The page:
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The Knight of the White Moon review: ‘Mirth, romance, and mediaevalesque larks’

Tactically leaving the Summer VIII’s races early as the women’s Div I race came to an exciting close (up the House), Pimm’s still in hand, I rushed over to Peter’s to catch the performance.  With garden-play season in full bloom, I was excited to see The Knight of the White Moon for the Saturday closing performance. Not being a Peter’s native myself, I did not know what to expect, yet I was pleasantly greeted by an admirable display of mirth, romance, and mediaevalesque larks. 

The Knight of the White Moon chronicles the journey of a young man, as he embarks into the world to make his name as a poet. His yearning for a muse leads him to an oracle, who points him towards a small, nameless town, north of the Sierra Morena mountains, to find his poetic love. The plot was refreshingly unique, as we witnessed the confusions and frustrations of ‘romance’ hilariously enacted through the hubbub of strong characters. Fred Thompson, writer and co-director, has cited his inspirations as Don Quixote, Harold Pinter and Lewis Carroll, which certainly manifested in the distinctive and quirky nature of each storyline throughout the play. 

The traditional staging choice worked perfectly in tandem with the classically romantic setting, which was complemented by the evening’s beautiful weather. With audience members sitting in rows, dotted on the stairs, as well as the occasional curious passer-by, the atmosphere created was truly wholesome. I noted the ‘white moon’ (a paper print out) stuck to a window of the building, which allowed for a subtle and apt signifier of setting. The use of the building behind the stage as backstage area was also an effective measure, allowing for dramatic entrances and exits, especially during the ‘masquerade ball’.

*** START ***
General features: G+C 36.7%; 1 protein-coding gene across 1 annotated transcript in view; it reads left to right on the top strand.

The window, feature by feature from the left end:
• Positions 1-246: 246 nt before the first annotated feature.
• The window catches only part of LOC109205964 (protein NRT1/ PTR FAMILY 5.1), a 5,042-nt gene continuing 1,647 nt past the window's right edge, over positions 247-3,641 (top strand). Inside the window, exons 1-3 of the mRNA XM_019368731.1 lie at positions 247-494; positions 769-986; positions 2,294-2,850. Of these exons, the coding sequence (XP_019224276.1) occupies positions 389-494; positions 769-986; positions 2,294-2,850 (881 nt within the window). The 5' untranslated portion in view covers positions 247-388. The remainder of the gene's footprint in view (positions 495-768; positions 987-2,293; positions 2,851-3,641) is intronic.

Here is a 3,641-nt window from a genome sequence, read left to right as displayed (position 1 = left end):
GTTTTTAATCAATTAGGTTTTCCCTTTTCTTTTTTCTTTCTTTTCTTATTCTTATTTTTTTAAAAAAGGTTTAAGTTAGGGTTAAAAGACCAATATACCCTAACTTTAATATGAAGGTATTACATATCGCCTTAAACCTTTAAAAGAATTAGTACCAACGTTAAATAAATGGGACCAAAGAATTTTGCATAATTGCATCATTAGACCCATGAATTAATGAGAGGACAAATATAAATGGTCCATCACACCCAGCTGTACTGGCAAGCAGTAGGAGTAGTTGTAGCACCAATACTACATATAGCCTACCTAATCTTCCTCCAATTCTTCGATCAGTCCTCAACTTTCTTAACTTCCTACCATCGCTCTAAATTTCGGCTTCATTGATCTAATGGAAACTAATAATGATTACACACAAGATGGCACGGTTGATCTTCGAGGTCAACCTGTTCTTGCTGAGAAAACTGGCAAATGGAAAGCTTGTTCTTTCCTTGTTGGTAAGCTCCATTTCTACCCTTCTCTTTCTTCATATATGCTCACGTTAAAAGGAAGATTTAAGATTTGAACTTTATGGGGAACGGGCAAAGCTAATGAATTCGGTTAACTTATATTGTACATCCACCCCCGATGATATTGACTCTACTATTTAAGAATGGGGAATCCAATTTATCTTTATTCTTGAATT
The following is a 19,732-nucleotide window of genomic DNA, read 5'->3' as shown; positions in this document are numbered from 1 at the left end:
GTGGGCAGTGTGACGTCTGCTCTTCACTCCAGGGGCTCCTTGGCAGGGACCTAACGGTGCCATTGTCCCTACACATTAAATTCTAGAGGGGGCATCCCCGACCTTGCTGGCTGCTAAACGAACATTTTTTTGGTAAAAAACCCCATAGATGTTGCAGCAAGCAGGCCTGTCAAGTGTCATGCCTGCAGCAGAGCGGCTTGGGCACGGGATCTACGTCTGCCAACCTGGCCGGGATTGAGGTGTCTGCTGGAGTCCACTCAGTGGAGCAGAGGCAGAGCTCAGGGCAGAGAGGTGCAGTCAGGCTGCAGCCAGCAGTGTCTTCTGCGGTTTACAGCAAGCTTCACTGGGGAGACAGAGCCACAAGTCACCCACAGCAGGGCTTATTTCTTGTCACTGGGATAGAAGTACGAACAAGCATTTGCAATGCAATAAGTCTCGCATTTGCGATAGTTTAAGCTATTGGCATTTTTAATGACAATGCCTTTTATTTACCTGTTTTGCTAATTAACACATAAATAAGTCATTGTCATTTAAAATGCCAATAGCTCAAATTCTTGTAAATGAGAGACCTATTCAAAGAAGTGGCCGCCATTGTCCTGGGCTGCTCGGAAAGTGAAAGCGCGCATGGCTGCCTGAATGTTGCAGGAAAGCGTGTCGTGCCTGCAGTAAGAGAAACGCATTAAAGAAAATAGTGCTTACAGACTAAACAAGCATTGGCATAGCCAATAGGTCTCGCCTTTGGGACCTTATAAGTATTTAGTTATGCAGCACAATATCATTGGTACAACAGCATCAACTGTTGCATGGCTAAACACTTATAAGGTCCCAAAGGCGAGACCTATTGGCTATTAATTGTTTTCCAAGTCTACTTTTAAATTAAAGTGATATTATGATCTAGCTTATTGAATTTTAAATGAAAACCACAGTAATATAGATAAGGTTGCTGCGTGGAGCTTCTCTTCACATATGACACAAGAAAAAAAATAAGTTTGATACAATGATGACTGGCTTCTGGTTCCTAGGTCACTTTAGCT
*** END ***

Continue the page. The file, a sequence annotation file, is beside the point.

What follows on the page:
At the outset, we are led to expect a mere focus on the odyssey of our Quixotesque protagonist towards his end goal of romance, however as the play progresses we are greeted with something altogether more hilarious and eccentric in the form of unexpected affairs, bad husbands and duels. The Mayor’s husband was a particular favourite character of mine, as his initial monologue was an entertaining and convincing display of cruelty, which eventually melted away following his infatuation with a local artiste. Towards the end we saw a ‘dance’ routine between the two lovers: a creative use of physical theatre. Palpable sexual tension was felt through the well-choreographed spectacle as the duo gyrated, gracefully, on stage. Afterwards, we finally met the mayor (an inflatable sex doll). I must commend the utter absurdity and comedic timing from said blow-up toy, it was truly a highlight scene of the play as ‘it’ withstood a one-sided bickering from its husband. 

The costuming was subtle, yet immersive in effect. The billowing shirts, frilly sleeves and eclectic colours were well chosen and added to the whimsy of the production. I especially enjoyed the patchwork jacket donned by the lovesick protagonist (I will be seeking out one for my own wardrobe). 

As my first-time garden play experience, the Peter’s play displayed an amusing array of talent that I appreciated immensely at the end of such a hectic day. Being part of my own college’s garden play acting troop, it was enlightening to see how others tackle the feat of pulling together a production on the cusp of exam season, with minimal budget and a handful of natural chaos. Well done to the cast and crew for their exhibition of lighthearted originality!

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